The Flourishing Academic

A blog for teacher-scholars published by the Duquesne University Center for Teaching Excellence

Interviews as Reciprocal Exchange

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by Jess Dunn, Instructional Consultant at the Center for Teaching Excellence at Duquesne University

Interviews have been a part of my life since the beginning of high school. I have interviewed for just about everything you can imagine: stock person, roofer, temp, graduate school, fellowships, and, most recently, internships. And every time I begin a new process of interviewing I am met with a small army of well-meaning and wishing friends, colleagues, parents, and mentors with advice (sometimes asked for, other times…errr…volunteered let’s say) on how best to present myself in the interview. However, what is not often talked about are the ways in which the interview process is reciprocal.

That is to say, when you are in an interview, you are being given the opportunity to evaluate the position, the workplace environment, and your potential colleagues just as much as they are evaluating you. Though I have interviewed many times and for many different types of positions, it wasn’t until I began interviewing for an internship that I started thinking of interviews in this way. I had several informative, interesting, and–dare I say–enjoyable interviews over a period of a few weeks.  During one day-long group interview, one of the interviewers said several times, “You are interviewing us as well.” It might be an exaggeration to say my mind was blown, but it was certainly re-calibrated. Prior to this, I was usually so conscious of how I presented myself in interviews that I missed the opportunity to really take in what was being communicated about what it would be like to work in that environment alongside the people who were interviewing me.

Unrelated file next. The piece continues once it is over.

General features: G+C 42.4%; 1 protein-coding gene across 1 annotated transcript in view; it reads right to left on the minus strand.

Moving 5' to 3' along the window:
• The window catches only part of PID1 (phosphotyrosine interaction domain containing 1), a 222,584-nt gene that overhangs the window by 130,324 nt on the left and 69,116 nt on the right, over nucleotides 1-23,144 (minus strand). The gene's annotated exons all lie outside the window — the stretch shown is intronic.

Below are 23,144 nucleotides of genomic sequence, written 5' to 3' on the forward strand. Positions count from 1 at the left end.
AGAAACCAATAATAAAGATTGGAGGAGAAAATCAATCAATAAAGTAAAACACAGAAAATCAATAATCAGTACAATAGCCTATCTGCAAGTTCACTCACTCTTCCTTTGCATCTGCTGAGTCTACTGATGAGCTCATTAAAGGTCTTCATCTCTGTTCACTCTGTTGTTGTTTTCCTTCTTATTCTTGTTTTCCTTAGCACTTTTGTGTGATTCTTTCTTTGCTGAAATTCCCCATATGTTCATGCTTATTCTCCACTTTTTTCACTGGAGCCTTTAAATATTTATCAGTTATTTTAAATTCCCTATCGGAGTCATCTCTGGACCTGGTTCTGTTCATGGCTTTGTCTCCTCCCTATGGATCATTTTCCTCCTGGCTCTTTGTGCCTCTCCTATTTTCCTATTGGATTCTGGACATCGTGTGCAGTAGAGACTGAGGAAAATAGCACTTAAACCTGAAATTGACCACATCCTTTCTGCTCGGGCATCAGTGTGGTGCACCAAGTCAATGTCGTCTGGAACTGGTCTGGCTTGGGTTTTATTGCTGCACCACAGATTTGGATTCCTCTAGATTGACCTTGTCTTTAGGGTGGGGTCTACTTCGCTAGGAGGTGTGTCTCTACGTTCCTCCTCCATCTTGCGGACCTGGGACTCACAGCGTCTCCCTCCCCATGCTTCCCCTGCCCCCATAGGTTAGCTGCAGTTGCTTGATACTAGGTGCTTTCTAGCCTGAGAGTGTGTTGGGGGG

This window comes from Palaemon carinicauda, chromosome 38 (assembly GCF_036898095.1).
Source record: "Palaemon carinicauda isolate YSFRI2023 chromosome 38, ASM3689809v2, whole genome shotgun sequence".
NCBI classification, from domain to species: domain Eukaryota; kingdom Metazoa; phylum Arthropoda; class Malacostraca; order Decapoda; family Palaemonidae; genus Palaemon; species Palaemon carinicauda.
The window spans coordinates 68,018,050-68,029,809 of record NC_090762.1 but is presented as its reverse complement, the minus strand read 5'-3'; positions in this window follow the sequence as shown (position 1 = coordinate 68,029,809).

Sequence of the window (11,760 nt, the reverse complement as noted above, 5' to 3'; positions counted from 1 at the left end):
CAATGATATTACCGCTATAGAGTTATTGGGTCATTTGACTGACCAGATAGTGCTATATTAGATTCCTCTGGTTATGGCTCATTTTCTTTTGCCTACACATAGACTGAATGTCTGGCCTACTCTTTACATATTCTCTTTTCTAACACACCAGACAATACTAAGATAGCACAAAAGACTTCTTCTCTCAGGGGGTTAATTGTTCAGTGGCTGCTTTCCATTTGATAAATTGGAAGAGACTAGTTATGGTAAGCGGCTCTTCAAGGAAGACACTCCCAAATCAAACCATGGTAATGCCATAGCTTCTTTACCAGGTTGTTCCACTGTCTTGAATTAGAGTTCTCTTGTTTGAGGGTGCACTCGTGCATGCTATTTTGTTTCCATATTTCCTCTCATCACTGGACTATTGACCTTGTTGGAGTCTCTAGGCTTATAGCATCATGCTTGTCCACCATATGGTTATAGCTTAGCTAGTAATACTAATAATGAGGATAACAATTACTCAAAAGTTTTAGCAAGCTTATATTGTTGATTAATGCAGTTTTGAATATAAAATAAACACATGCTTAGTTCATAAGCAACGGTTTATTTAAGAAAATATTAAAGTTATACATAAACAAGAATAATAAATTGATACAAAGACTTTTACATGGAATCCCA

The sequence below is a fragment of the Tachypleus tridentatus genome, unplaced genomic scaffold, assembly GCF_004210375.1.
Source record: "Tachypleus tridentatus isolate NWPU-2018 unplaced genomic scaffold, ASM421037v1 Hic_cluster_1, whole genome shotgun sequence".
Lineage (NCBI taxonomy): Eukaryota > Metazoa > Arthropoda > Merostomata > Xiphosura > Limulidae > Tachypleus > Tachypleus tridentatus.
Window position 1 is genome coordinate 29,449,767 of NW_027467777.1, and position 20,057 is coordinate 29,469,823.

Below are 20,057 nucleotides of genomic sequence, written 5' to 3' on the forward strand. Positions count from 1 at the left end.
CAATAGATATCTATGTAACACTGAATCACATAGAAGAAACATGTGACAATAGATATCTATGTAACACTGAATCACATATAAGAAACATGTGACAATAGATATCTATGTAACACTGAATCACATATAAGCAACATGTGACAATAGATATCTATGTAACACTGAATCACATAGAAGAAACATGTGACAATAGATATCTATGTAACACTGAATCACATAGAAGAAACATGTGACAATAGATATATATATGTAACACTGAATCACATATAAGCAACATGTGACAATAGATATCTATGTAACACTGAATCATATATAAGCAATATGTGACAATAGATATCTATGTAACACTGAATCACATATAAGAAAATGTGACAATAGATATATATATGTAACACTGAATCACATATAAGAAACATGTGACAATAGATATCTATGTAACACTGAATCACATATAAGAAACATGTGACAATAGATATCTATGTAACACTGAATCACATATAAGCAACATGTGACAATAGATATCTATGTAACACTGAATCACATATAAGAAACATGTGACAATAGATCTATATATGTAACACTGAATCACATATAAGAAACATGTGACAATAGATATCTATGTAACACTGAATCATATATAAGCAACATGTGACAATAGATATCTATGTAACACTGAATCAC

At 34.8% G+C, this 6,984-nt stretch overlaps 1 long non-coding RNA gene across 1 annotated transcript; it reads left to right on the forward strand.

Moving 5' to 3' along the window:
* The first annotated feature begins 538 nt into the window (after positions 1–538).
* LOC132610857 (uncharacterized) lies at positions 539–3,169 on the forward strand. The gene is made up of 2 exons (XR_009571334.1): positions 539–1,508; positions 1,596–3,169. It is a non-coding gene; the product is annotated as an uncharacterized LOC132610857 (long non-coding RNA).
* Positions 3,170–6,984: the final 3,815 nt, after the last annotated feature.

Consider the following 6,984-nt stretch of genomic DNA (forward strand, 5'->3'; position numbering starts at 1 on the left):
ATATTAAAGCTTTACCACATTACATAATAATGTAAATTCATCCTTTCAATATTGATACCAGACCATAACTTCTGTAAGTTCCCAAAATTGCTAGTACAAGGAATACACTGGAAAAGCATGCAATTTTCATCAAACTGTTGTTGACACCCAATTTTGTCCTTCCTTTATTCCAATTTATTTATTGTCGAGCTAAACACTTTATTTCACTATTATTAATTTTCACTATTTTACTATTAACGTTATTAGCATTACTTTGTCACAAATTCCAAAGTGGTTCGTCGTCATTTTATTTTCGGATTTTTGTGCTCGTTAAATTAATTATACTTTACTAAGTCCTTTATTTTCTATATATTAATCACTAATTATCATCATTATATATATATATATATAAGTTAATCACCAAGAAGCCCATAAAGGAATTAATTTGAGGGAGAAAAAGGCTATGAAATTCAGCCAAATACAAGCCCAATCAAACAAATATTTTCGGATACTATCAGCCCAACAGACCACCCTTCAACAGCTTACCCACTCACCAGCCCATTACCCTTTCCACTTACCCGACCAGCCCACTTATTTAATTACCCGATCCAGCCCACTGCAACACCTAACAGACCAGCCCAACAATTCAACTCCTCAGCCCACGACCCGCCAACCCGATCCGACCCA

When I began to think of interviewing as a reciprocal exchange I found myself being more aware of my environment, more engaged with the people around me (not just interviewers but fellow interviewees), and asking better and more thoughtful questions. Prior to this shift in thinking, I chose the questions I asked as an interviewee more on the basis of how they would make me appear than what I needed or wanted to know. Beyond asking questions that were more specific and pertinent to my needs and wants, I also became more aware of what was being communicated in less direct ways. I spent more time observing interactions between colleagues, how comfortable they were with each other, how familiar or formal, and how the power and interpersonal dynamics operate and are expressed. In the past, I utilized my intuition to pursue or decline a position (like that time I interviewed for one of those “College Students Wanted for Summer employment, make up to $15/hour” jobs and the interview communicated that it was a pyramid scheme). However, taking a stance of reciprocity in the interview process has allowed me to be far more intentional and, as an extra bonus, much less self-conscious and much more self-assured!


Author: duqcte

Founded in 1989 as a faculty initiative, the Center for Teaching Excellence helps faculty and graduate student teaching assistants excel as teacher-scholars deeply invested in their students’ learning. We believe that excellent teaching is an art that grows through scholarship, practice, reflection, and collaboration. Our approach at CTE is a personal one. We promote excellence in teaching by getting to know our faculty and TAs, learning from them, fostering their leadership, and bringing people together from across the University.

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